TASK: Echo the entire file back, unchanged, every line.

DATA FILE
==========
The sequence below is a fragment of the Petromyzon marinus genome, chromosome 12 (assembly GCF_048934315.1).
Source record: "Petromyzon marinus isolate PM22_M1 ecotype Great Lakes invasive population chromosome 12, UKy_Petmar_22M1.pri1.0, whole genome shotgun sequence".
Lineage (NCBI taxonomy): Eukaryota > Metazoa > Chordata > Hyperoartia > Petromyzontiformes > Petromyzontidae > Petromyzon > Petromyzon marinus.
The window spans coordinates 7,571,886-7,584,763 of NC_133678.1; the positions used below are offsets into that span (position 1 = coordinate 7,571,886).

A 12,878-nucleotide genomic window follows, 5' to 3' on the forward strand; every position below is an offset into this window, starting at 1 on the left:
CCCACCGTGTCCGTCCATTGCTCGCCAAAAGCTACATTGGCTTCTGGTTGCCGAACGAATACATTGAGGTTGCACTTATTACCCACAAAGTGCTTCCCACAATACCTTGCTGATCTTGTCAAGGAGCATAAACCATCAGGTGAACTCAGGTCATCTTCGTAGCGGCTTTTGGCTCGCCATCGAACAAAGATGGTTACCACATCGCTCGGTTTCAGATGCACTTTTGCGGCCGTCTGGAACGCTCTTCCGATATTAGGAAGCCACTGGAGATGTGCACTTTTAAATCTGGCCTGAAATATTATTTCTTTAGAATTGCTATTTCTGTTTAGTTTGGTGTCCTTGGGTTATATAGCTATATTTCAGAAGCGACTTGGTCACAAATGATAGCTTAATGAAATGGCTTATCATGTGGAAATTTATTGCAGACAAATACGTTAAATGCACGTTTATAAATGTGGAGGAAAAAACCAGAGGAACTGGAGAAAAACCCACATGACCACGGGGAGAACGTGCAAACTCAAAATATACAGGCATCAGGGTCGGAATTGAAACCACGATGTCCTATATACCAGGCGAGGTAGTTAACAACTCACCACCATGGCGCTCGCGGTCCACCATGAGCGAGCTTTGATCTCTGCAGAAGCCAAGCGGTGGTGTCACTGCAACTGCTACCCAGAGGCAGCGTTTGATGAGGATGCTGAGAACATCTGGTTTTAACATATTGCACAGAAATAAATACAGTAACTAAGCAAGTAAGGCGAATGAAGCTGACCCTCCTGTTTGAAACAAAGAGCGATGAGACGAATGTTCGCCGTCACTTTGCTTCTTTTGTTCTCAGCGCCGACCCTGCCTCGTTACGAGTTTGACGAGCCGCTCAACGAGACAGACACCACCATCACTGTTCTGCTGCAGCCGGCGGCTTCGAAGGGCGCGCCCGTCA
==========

The sequence below is a fragment of the Petromyzon marinus genome, chromosome 12 (assembly GCF_048934315.1).
Source record: "Petromyzon marinus isolate PM22_M1 ecotype Great Lakes invasive population chromosome 12, UKy_Petmar_22M1.pri1.0, whole genome shotgun sequence".
Lineage (NCBI taxonomy): Eukaryota > Metazoa > Chordata > Hyperoartia > Petromyzontiformes > Petromyzontidae > Petromyzon > Petromyzon marinus.
The window spans coordinates 7,571,886-7,584,763 of NC_133678.1; the positions used below are offsets into that span (position 1 = coordinate 7,571,886).

A 12,878-nucleotide genomic window follows, 5' to 3' on the forward strand; every position below is an offset into this window, starting at 1 on the left:
CCCACCGTGTCCGTCCATTGCTCGCCAAAAGCTACATTGGCTTCTGGTTGCCGAACGAATACATTGAGGTTGCACTTATTACCCACAAAGTGCTTCCCACAATACCTTGCTGATCTTGTCAAGGAGCATAAACCATCAGGTGAACTCAGGTCATCTTCGTAGCGGCTTTTGGCTCGCCATCGAACAAAGATGGTTACCACATCGCTCGGTTTCAGATGCACTTTTGCGGCCGTCTGGAACGCTCTTCCGATATTAGGAAGCCACTGGAGATGTGCACTTTTAAATCTGGCCTGAAATATTATTTCTTTAGAATTGCTATTTCTGTTTAGTTTGGTGTCCTTGGGTTATATAGCTATATTTCAGAAGCGACTTGGTCACAAATGATAGCTTAATGAAATGGCTTATCATGTGGAAATTTATTGCAGACAAATACGTTAAATGCACGTTTATAAATGTGGAGGAAAAAACCAGAGGAACTGGAGAAAAACCCACATGACCACGGGGAGAACGTGCAAACTCAAAATATACAGGCATCAGGGTCGGAATTGAAACCACGATGTCCTATATACCAGGCGAGGTAGTTAACAACTCACCACCATGGCGCTCGCGGTCCACCATGAGCGAGCTTTGATCTCTGCAGAAGCCAAGCGGTGGTGTCACTGCAACTGCTACCCAGAGGCAGCGTTTGATGAGGATGCTGAGAACATCTGGTTTTAACATATTGCACAGAAATAAATACAGTAACTAAGCAAGTAAGGCGAATGAAGCTGACCCTCCTGTTTGAAACAAAGAGCGATGAGACGAATGTTCGCCGTCACTTTGCTTCTTTTGTTCTCAGCGCCGACCCTGCCTCGTTACGAGTTTGACGAGCCGCTCAACGAGACAGACACCACCATCACTGTTCTGCTGCAGCCGGCGGCTTCGAAGGGCGCGCCCGTCA